This video series will help aspiring Windows Phone 7 developers get started. We’ll start off with the basics and work our way up so in a few hours, you will know enough to build simple WP7 applications, such as a GPS aware note taking application. We’ll walk you through getting the tools, knowing what an if statement is, to using the GPS built into the phone and much more!
This series is organized into 4 days’ worth of material:
This video provides a quick introduction to what you can expect from this video series, explaining the rationale for the organization of information presented, how to get the most out of the videos, and an overview of the project.
In this brief video, Bob demonstrates where to download and how to install Visual Studio 2010 Express for Windows Phone. Additionally, he provides high-level explanations of the additional tools installed to your computer.
This video demonstrates how to use Visual Studio 2010 Express for Windows Phone to add Silverlight controls to a new project. It also covers how to write C# code that executes and displays a simple message on the phone emulator’s screen when a user clicks a button in your application. Later, Bob will answer the questions, “why did we do that?” and “how does this work?” in order to give you a deeper look into the significance of each step he took along the way.
Having built a simple application, Bob takes you on a tour of the Windows Phone 7 Emulator: the software that mimics the real phone’s operating system so you can visualize how your application will behave once it is installed on a real phone device. He demonstrates how to re-orient the phone, using the three buttons, modifying phone emulator settings, and more.
Now that you’ve written your first application and you’re familiar with the emulator, Bob explains the C# syntax he wrote earlier on in the series. He shows the connection between the project’s.xaml files and.xaml.cs files, and provides a high-level explanation of what XAML is. By the end of this video you should have a general idea of the overall process of building an application and be able to see all the parts working together.
In this video Bob deepens your understanding of the relationship between the files in your application. He shows how to delete the MainPage.xaml and it’s code-behind, and adds a new Silverlight file to the project, re-creating the Hello World example. He also explains the purpose of the WMAppMainifest.xml file and modifies the DefaultTask to point it toward the new version of our Silverlight page.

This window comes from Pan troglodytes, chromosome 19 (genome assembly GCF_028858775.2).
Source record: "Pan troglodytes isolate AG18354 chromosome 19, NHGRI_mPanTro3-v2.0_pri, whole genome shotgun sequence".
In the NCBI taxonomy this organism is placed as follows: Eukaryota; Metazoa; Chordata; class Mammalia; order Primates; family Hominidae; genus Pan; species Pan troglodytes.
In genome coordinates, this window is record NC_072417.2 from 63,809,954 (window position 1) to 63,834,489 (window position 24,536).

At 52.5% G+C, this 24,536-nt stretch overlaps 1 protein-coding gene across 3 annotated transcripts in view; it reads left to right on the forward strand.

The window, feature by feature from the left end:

This video covers the Visual Studio 2010 Express for Windows Phone Integrated Development Environment (IDE). Bob demonstrates debugging features such as setting break points to temporarily pause the execution of the code so you can peek at values and watch the reaction of the application as each line of code executes. He explains how to use code comments, utilize and benefit from Intellisense, navigate through your C# code using code rollups, add line numbers through the Tools | Options dialog, and more.
This video examines how to create a new project, how to open an existing project, how to close the project, and more. Bob shows where on your computer your project’s code resides, and explains how your code is compiled into a .xap file, the contents of a .xap file, and how that file is then copied to the Windows Phone 7 emulator.
We now focus on learning the C# programming language. In this video, Bob explains variables and data types, as well as setting and retrieving variable values.
This video shows the Silverlight control properties and how those properties can be used to set and retrieve attributes of the object (such as the Text attribute) or, rather, the control. Beyond the use of the TextBox control, understanding how properties can be set and retrieved on objects is an important building block as we begin to learn more about classes and objects.
The “if” statement allows us to add logic to our code, execute one code block if a certain condition exists, or execute a different code block if a certain condition doesn’t exist. This video examines simple usage as well as more complex “if” statements.
Much like human languages, programming languages have their own nouns, verbs, and other parts of speech. This video explains how operators and expressions are combined to create valid, well-formed statements that can be compiled and executed by the .NET Framework Runtime.
Picking back up on the notion of adding logic to your code, we look at a second decision statement—the switch—and compare its usefulness to the “if” statement we previously looked at.